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Review: Netflix’s ‘Step Sisters’ is a hit… and a miss

Corny and cringey at the same time.

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I’ll admit when I heard that Netflix was coming out with a movie centered around a white sorority stepping, I didn’t know what to think. Actually, I’ll show you what I thought…

As someone who is familiar with black fraternity and sorority traditions and customs, I knew this film had to bring something special to the table. If it didn’t, people were going to trash it for sure.

(Image: Los Angeles Media Fund)

After watching the film, I realized it was something I wouldn’t immediately turn off. Unlike most movies on Netflix, the acting in Step Sisters is surprisingly really good.

The film tells the story of dedicated (and legacy) member of Theta Chi Phi Jamilah, played by Megalyn Echikunwoke, and her pursuit of Harvard Law School.

Desperate to fulfill her Harvard destiny and receive a coveted Alumni recommendation letter, Jamilah begins to coach Sigma Beta Beta, a white sorority who have been suspended, in stepping.

As much as I want to root for this film, there are some questions I can’t keep to myself.

  1. Why do all black people in the film have to be so discriminatory to the white team? Being mean is one thing, but they were just downright disrespectful. Would a black sorority be upset that one of its members is teaching a white sorority something so sacred? Yes. But they would have something to say about race in every interaction they have with the member. Let’s be real.
  2. Why are there so many microaggressions that the lead never acknowledged?  Jamilah’s boyfriend Dane, played by Matt McGory is a walking microaggression, Dean Berman is a microaggression and even the members of Sigma Beta Beta are microaggressions. If Jamilah is so woke, why isn’t she calling them out in the beginning?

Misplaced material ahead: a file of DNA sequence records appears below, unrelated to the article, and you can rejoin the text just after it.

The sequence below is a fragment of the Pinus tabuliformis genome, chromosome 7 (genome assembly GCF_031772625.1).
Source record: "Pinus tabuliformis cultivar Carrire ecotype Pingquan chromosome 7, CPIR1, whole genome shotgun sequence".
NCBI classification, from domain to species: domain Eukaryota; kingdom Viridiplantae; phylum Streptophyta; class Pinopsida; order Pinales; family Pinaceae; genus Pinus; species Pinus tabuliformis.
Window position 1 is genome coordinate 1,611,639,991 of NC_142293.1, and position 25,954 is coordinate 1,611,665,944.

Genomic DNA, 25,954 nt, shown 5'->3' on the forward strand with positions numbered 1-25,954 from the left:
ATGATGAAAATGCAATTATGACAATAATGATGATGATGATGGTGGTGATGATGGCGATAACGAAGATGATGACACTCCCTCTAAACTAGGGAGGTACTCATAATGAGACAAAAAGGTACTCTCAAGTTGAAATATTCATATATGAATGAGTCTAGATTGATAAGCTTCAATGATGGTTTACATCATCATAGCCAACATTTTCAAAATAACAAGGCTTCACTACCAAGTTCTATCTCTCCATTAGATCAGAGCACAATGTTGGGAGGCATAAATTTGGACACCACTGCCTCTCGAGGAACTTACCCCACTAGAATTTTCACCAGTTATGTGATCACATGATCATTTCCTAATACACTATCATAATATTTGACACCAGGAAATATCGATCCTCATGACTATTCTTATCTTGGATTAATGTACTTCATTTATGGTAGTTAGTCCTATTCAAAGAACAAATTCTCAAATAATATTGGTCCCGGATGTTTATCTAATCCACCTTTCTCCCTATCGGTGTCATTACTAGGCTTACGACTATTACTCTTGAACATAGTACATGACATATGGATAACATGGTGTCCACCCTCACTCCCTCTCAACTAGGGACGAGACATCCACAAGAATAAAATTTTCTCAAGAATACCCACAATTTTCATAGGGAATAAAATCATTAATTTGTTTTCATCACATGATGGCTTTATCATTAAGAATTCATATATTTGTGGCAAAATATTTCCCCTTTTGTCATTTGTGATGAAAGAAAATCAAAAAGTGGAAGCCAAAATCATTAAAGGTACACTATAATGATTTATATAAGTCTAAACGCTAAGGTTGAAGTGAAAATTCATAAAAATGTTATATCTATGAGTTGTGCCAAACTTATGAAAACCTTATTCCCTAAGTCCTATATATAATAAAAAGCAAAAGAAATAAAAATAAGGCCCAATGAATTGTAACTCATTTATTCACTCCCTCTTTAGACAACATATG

3.  How is this film corny and cringy at the same time? I feel like this question warrants no explanation. Watch it for yourself, you’ll understand.

The movie will make you smile and even laugh at times, but if you’re familiar with HBCU and black greek culture you’ll also wonder how writer Chuck Hayward (Dear White People) could write and release something so ill-informed.

The movie strives to be a Stomp the Yard for all shades, but in reality, it’s just a Bring It On/Pitch Perfect hybrid that got lost in translation.

The film is now streaming on Netflix. Check out the trailer below.

Laura Eley serves as a Digital Producer for the College Media Network. She attends Spelman College in Atlanta, GA where she majors in English. In her free time, Laura enjoys brunch, cooking, and binge watching Law and Order SVU for an unhealthy amount of time.

Academics

UC San Diego Refuses to Cancel Course on Woody Allen Films

University of California, San Diego refused to cancel a course on Woody Allen films despite a petition with over 20,000 signatures.

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The University of California, San Diego is refusing to cancel a course on “The Films of Woody Allen” despite a petition with more than 20,000 signatures.

The UC San Diego Academic Senate announced that they “conclude that canceling or removing this or any other course for the reason that it contains the study of controversial material, or even material widely regarded as morally problematic, would undermine both the value of free inquiry and the associated rights of faculty to engage in such inquiry by choosing their course content” in a press release.

The Senate also defined the subject of the press release as “Academic Freedom at UCSD”.

The petition, which currently has 21,895, was created by theater student Savanah Lyon, who said she “emailed all of the people in charge in an attempt to appeal to their sense of reason, humanity, and morality to stop this class and take it off the books so that no one can teach this class again.” Lyon’s emails have been met with dismissal, unprofessionalism, and dehumanizing rhetoric, according to the petition.